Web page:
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Gay and Lesbian Bars  
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For more than three hundred years, public places where people could gather and socialize over drink have been central features of urban community life. For gay men and lesbians, the centrality of bars to community life has probably been truer than it has for any other group.

In addition to providing opportunities for glbtq people to socialize and to meet potential partners, gay and lesbian bars have offered members of a stigmatized social minority, often isolated from one another, an opportunity to inhabit space with like-minded folk. Until recently, they were often the only venues in which glbtq people could feel free to be openly gay.

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Moreover, gay and lesbian bars occupy a significant place in gay literature and film. Many of the classic gay and lesbian novels--such as Radclyffe Hall's The Well of Loneliness (1928), Gore Vidal's The City and the Pillar (1948), James Baldwin's Giovanni's Room (1956), Ann Bannon's I Am a Woman (1959), and Rita Mae Brown's Rubyfruit Jungle (1973)--feature scenes set in gay bars. In literary works, especially those before the 1980s, the gay bar is often depicted as decidedly unappetizing, sometimes frightening--even demonic--and nearly always depressing. Such depictions may reflect a certain reality, but in real life these bars also often provided much needed shelter to people who faced ostracism in the larger community.

Historically, gay and lesbian bars have served as sites for the development of gay culture and for political foment. Though their centrality has been reduced in recent years, they continue to fulfill important functions; and, in many areas, they remain the most visible manifestation of glbtq presence.

Beginnings: Where Men Met

Social networks of men who sought out male sexual contacts have been documented for Italian cities (notably Florence) as early as the fifteenth century. Such networks appeared later in northern Europe, developing over the course of the seventeenth century and achieving a level of public recognition in Britain and the Netherlands at the outset of the eighteenth century.

The growth of such networks in urban centers, especially in Britain, is generally attributed to sea-changes in agriculture and industry. The aggregation of smaller land parcels into larger, more efficient farms displaced many rural laborers. They in turn came to work in the mercantile economies of major cities, which burgeoned as a result of advances in technology and the growth of overseas empires.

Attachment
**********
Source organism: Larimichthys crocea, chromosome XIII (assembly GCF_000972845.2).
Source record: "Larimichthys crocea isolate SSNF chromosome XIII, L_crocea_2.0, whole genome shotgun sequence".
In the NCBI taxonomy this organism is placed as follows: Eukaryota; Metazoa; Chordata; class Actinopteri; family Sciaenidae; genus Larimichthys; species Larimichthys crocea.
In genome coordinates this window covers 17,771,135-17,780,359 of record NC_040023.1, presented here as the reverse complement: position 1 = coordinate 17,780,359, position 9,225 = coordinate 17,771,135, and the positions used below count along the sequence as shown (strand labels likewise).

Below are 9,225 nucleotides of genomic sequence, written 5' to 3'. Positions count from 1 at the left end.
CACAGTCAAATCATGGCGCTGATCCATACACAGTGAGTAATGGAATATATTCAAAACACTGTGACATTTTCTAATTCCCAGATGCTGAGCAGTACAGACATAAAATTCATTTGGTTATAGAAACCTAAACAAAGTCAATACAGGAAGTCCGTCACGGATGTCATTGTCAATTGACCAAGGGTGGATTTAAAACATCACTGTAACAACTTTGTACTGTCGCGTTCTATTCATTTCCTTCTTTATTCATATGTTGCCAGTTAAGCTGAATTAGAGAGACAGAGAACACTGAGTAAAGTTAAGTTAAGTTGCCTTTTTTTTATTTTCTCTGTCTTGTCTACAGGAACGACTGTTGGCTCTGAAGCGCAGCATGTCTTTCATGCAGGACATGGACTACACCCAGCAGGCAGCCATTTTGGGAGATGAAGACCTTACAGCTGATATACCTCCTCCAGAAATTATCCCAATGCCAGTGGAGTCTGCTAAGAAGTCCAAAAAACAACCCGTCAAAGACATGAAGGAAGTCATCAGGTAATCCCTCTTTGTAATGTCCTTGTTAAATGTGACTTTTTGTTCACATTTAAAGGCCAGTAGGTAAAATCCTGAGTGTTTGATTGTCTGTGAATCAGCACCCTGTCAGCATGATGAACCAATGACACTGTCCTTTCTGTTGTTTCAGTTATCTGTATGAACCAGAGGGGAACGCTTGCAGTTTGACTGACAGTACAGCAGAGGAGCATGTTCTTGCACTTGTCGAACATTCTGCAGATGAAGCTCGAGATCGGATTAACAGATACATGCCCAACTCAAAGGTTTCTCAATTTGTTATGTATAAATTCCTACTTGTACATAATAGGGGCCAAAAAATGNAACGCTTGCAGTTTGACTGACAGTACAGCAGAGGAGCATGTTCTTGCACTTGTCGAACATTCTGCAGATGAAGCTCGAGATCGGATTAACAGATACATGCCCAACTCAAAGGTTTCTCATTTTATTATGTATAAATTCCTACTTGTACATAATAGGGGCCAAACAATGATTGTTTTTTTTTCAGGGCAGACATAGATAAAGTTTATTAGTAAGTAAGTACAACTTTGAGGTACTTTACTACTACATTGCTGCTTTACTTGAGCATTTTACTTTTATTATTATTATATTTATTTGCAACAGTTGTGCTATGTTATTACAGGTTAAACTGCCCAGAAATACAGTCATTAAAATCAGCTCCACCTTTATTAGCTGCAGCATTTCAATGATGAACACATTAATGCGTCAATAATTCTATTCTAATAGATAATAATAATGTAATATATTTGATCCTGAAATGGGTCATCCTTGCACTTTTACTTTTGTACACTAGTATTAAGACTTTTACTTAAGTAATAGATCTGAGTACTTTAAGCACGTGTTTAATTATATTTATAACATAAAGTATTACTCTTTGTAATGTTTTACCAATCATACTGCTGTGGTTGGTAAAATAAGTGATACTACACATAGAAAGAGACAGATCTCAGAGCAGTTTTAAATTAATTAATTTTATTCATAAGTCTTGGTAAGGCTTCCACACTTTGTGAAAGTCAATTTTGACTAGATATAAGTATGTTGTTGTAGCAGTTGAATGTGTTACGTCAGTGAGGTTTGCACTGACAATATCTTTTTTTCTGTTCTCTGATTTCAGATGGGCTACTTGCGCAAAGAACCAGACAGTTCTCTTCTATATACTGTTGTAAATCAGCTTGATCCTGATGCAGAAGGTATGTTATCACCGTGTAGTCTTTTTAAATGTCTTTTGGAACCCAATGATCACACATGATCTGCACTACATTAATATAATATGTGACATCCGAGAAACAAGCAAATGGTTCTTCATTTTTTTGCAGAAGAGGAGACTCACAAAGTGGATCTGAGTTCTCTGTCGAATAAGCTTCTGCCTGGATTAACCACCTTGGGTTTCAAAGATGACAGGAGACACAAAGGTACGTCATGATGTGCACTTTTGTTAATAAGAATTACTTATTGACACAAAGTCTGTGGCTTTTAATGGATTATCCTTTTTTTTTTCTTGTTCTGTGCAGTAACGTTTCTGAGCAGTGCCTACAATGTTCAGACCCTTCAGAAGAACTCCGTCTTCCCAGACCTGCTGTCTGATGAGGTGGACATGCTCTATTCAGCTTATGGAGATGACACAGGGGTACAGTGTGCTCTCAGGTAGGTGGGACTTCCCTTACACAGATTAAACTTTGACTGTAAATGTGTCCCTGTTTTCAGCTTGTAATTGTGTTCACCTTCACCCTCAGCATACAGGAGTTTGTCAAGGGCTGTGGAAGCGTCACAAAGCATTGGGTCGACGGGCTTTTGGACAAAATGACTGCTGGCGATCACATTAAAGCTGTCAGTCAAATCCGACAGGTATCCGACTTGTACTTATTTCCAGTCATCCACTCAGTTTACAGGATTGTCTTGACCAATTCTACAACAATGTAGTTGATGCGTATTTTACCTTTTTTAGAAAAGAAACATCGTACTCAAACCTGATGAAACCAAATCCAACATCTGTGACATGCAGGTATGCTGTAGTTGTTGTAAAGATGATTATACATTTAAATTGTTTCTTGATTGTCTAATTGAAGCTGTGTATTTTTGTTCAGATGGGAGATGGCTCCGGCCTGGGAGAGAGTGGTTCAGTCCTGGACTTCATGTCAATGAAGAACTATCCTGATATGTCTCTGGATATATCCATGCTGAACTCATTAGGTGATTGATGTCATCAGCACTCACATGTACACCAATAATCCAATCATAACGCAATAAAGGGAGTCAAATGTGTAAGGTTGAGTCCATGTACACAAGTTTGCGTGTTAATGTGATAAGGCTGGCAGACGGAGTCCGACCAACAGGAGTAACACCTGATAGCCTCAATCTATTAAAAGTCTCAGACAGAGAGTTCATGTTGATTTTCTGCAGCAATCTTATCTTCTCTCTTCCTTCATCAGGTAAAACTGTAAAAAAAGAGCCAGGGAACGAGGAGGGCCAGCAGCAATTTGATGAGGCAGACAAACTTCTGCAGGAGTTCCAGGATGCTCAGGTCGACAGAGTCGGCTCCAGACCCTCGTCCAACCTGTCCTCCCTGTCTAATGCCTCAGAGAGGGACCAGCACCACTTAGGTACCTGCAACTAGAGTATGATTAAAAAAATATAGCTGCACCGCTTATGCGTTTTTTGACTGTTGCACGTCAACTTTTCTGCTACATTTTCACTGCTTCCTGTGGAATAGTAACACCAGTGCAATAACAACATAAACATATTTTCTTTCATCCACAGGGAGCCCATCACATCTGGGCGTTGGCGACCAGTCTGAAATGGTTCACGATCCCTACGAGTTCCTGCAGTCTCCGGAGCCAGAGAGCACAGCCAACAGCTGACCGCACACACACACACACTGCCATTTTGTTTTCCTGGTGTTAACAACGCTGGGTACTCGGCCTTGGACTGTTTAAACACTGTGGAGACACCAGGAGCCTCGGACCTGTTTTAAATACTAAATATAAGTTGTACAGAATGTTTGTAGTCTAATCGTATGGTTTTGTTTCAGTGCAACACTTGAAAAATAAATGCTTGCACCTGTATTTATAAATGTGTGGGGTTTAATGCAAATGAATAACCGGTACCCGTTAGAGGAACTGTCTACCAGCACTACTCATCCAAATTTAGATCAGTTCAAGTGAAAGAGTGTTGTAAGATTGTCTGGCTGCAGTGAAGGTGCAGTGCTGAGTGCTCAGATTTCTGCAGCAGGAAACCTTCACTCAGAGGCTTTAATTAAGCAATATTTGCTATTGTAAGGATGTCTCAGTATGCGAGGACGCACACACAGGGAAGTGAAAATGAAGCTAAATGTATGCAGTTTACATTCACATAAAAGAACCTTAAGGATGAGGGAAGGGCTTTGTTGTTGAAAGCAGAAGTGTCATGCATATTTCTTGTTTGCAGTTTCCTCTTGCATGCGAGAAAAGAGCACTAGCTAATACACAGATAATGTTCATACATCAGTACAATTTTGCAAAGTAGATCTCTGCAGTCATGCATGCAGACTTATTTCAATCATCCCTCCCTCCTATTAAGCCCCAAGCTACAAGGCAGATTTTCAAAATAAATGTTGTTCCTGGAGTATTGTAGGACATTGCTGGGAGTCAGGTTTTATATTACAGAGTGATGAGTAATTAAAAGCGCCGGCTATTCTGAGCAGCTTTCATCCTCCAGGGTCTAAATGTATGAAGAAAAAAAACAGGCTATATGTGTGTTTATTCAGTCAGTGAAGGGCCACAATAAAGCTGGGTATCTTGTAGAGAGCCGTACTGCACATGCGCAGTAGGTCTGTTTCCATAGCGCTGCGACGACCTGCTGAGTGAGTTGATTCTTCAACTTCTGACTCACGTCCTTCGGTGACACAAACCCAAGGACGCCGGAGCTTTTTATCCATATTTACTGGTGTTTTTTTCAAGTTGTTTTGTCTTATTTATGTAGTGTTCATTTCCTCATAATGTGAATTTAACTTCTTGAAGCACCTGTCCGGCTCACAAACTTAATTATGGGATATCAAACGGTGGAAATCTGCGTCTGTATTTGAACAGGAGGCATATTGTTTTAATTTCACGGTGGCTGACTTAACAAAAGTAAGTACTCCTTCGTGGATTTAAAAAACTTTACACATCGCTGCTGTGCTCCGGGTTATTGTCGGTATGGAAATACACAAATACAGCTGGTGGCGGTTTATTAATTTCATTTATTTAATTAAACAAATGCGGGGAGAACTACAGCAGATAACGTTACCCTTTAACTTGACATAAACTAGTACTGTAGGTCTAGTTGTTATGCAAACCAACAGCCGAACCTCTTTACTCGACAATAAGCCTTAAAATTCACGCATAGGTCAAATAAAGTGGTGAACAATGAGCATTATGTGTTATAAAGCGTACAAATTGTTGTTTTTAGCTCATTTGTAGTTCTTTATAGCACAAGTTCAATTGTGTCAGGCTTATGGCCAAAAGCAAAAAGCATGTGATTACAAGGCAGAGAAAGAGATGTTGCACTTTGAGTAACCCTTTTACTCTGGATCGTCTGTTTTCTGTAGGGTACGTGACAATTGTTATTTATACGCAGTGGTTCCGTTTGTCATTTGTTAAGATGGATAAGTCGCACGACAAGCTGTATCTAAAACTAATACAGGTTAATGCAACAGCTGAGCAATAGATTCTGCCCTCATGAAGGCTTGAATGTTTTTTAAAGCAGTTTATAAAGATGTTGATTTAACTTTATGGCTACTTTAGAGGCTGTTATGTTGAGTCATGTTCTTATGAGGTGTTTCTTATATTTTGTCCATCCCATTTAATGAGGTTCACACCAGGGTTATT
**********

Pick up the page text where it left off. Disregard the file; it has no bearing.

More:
As cities grew, new institutions evolved to support an urban culture that revolved around expanded industry and trade. In Britain, public houses came into use as meeting places and places of resort for working people. Coffee houses, which became increasingly popular as a result of overseas trade, filled a similar role for middle-class men. As such, these institutions displaced the church, the marketplace, and the street as the locus of erotic contacts between men.

Economic change was probably not the only force that drove men from public spaces into quasi-private, consumer ones. Often frequented by single, itinerant male laborers, some saloons became places where prostitution (male and female) could be plied in relative security.

The public's increasing recognition of brothels and same-sex sexual networks (by the 1720s, the names and locations of such "bawdy houses" were being listed in London newspapers) prompted a spike in the number of prosecutions across northern Europe in the first quarter of the eighteenth century. While bars and coffeehouses did not remain unscathed by the inquiries of police and moral reformers, they provided a degree of shelter from scrutiny and intervention that more public spaces could not.

In Britain, particularly, this shelter afforded an opportunity for the elaboration of a particular subculture. "Mollies," as they were popularly known, were men who adopted effeminate mannerisms, modes of speech, and even dress, mimicking the female prostitutes who were a part of their social world. "Molly houses" were saloons in which these men congregated; they were often equipped with upstairs bedrooms, so that men could have sex on the premises in relative security.

While not all of London's men-loving men were mollies, this subculture came to epitomize men who had sex with men in the popular mind, and drew down upon it the greatest indignation of the moral reformers of the day.

The Emergence of Gay and Lesbian Bars

The further development of such establishments from the mid-eighteenth to the mid-nineteenth century is little documented. It is clear, however, that a new efflorescence of gay and lesbian meeting places in European and North American urban centers began around 1880. This may in part be due to the intensification of industrial commerce during this period; it may also be due to a growing consciousness around homosexuality as a shared social identity. By 1900, London, Paris, Berlin, and New York could each count literally dozens of locales, many of them bars, where gay men and lesbians could meet.

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